Plymouth from the 1931 model year through the 1960 model year during most years was the number three automaker in the U.S. when it came to sales. For 1970, 1971, and 1974 Plymouth would again regain its title as number three but after that Plymouth would see a great sales slide which would later lead to its final demise at the end of the 2001 model year. It was during the glory years of 1957-1959, that Plymouth produced one of its most iconic cars – the Fury. It was a car that the other automakers envied and copied.
When the Chrysler Corporation released its 1957 full-size car lineup, its Chrysler, Dodge, DeSoto, and Imperial models received much praise however it was the full-size 1957 Plymouth models that had new car buyers mesmerized, and the competition envious. The full-size 1957 Plymouth models were so far ahead of their time that Plymouth had an ad slogan for 1957 called “Suddenly it’s 1960!” – it was a slogan even its competitors believed. GM would copy the low, wide, long, and overall futuristic styling theme of the 1957 Plymouths in its 1959 model year offerings and Ford would do the same in 1960. The 1957 Plymouths had such a design advantage, that both GM and Ford felt they were caught napping. The 1957 Chevrolet may be an icon today but back in 1957, its styling was considered outdated compared to the beautiful styling of the full-size 1957 Plymouth offerings. However the car model that defined the 1957-1959 era for Plymouth was its Plymouth Fury. Even though there were very mild exterior design changes from year-to-year, overall the styling of the 1957-1959 Fury consisted of 4 round headlamps which had eyebrows over them and tall vertical tail fins. The 1959 Fury had a “M” pattern curve over the headlights and there was a new available horizontal tire bulge on the rear trunk panel which gave the 1959 Fury a upscale Chrysler look.
For 1957 and 1958, the Fury was officially called the Belvedere Fury, it was Plymouth’s flagship performance car that was only available in a 2-door hardtop or 2-door convertible. The Belvedere Fury first debuted for the 1956 model year. Unknown to many the 1956 Fury was only available in a white exterior color with gold trim and accents, the 1957 Fury was only available in a light beige exterior color with gold trim and accents, and the 1958 Fury was only available in a slightly darker beige exterior color with gold accents and trim. In other words the red 1958 Fury showcased in the 1983 film “Christine” wasn’t original, it had a custom paint job.
It was the 1959 model year when the Fury officially became its own model and was no longer the Belvedere Fury. With this change different exterior colors were now available but this came at a cost, the Fury became more pedestrian since it was now available in wide array of body styles: a 4-door sedan, 4-door hardtop, 2-door sedan, 2-door hardtop, and 2-door convertible. However Plymouth did offer a luxury performance oriented version of the Fury for 1959 which it called the Sport Fury that was only available in a 2-door hardtop or 2-door convertible.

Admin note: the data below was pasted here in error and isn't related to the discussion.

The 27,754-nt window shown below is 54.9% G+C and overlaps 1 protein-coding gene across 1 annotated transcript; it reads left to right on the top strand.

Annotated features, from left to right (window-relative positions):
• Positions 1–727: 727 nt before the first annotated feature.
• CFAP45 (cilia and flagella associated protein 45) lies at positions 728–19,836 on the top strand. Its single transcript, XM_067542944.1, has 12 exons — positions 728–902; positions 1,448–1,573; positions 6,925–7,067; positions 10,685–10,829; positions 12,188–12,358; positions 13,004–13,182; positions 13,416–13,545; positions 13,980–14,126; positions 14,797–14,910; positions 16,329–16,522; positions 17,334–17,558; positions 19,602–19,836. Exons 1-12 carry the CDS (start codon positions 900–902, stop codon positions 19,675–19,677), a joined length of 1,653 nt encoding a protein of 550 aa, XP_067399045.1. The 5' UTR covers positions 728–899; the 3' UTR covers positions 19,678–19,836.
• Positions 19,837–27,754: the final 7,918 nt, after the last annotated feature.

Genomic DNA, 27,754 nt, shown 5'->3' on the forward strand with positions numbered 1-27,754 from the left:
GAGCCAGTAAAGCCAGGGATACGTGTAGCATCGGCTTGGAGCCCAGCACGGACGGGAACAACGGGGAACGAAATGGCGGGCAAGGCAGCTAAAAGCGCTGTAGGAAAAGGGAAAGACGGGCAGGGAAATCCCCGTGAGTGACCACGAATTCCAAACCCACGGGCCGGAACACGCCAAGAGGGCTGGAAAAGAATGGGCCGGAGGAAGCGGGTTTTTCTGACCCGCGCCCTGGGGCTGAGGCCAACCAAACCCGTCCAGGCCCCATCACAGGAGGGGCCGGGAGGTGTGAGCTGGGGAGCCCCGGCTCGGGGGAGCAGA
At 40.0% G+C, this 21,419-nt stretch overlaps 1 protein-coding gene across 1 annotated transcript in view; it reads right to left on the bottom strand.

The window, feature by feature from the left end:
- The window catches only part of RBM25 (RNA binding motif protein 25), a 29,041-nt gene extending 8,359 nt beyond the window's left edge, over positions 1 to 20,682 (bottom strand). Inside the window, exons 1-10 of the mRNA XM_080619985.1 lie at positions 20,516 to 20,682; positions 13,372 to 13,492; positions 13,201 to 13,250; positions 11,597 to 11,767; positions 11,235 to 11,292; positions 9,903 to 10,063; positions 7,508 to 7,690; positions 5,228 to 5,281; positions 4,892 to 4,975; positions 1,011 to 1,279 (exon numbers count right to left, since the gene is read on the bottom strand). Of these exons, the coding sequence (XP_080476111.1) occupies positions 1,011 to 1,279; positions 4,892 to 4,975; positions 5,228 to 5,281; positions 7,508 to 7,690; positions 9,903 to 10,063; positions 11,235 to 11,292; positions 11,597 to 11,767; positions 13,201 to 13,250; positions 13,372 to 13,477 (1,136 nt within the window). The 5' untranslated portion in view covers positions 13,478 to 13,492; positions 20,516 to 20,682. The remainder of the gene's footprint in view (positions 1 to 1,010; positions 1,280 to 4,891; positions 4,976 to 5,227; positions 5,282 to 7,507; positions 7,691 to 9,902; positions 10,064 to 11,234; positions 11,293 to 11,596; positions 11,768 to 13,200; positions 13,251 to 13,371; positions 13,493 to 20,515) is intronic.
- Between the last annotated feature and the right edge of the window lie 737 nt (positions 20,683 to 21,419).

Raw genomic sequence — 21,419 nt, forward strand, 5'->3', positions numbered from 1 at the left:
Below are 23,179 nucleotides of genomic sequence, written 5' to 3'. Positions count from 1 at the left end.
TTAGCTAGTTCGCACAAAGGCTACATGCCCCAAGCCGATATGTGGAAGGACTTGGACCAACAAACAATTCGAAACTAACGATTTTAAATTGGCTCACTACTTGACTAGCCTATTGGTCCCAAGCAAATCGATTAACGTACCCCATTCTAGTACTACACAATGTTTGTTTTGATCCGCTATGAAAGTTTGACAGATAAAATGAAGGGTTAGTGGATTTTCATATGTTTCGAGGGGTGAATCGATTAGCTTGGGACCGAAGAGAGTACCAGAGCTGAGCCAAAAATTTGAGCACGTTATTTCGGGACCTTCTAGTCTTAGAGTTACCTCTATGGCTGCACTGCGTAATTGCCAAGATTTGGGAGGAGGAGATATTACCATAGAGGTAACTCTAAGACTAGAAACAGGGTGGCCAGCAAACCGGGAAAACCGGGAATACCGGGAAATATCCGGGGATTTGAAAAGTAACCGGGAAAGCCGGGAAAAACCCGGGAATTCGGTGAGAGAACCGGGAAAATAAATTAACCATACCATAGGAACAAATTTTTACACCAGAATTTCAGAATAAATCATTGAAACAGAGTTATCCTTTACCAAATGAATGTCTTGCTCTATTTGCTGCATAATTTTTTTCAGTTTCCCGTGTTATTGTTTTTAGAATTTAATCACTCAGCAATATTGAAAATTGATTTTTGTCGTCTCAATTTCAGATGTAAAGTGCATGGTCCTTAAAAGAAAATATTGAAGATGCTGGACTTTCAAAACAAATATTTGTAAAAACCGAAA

The 1957-1959 Fury’s performance on the average was superior to its competition. For 1957 and 1958, the Fury had a 290 gross horsepower 318 cubic-inch V8 which had dual 4-barrel carburetors as its induction system. Plymouth’s marketing department referred to it as the V800 engine. Worth noting this was Chrysler’s A-Series small-block 318 V8 not Chrysler’s more modern LA-series small-block 318 V8. Available as an option in the 1958 Fury was a 305 gross horsepower B-series big-block 350 cubic-inch V8 with dual 4-barrel carburetors. Also optional in 1958 was a 315 gross horsepower Bendix fuel-injected version of the 350 V8, unfortunately it was plagued with problems. For 1959 the Fury was available with a 230 gross horsepower 318 V8, a 260 gross horsepower 318 V8, or a 305 gross horsepower B-series 361 cubic-inch V8. To get an idea of the Fury’s performance a 1957 and 1958 dual 4-barrel carbureted 318 powered Plymouth Fury went 0-60 mph in 8.7 seconds. As tested by Motor Trend magazine back in the day a 1958 Fury equipped with the optional dual 4-barrel carbureted B-series 350 went 0-60 mph in 7.7 seconds. These performance times were a lot faster than the competition back then, most cars from this era took well over 10 seconds to go 0-60 mph. To compliment the great acceleration, the Fury’s braking and handling were among the best you were going to find in a large car during this time period.
The 1957-1959 Fury could be equipped with a 3-speed manual transmission or Chrysler’s TorqueFlite 3-speed automatic transmission which had dash mounted push buttons to change gears. For 1959 the Fury was also available with the 2-speed PowerFlite automatic transmission and the a 4-speed manual transmission. Plymouth did a great job with the 1957-1959 Fury’s interior. It was modern and yet also elegant. For 1959, the big news was front swivel seats were now available in the Fury.
There are some that will say the 1957-1959 Fury was the last of its kind. There is some truth to that opinion since the Fury would move from a body-on-frame platform to a uni-body platform for 1960 however, later on the Fury would return to a body-on-frame structure. Additionally never would Plymouth be so far ahead of its competition when it came to styling and performance. The only negative was the 1957-1959 Fury was plagued with some quality control issues and rust issues. Today, 1957-1959 Fury is considered one of the best Plymouth cars ever produced. The high demand for the 1957-1959 Fury today proves this will continue to be the case for many years to come.
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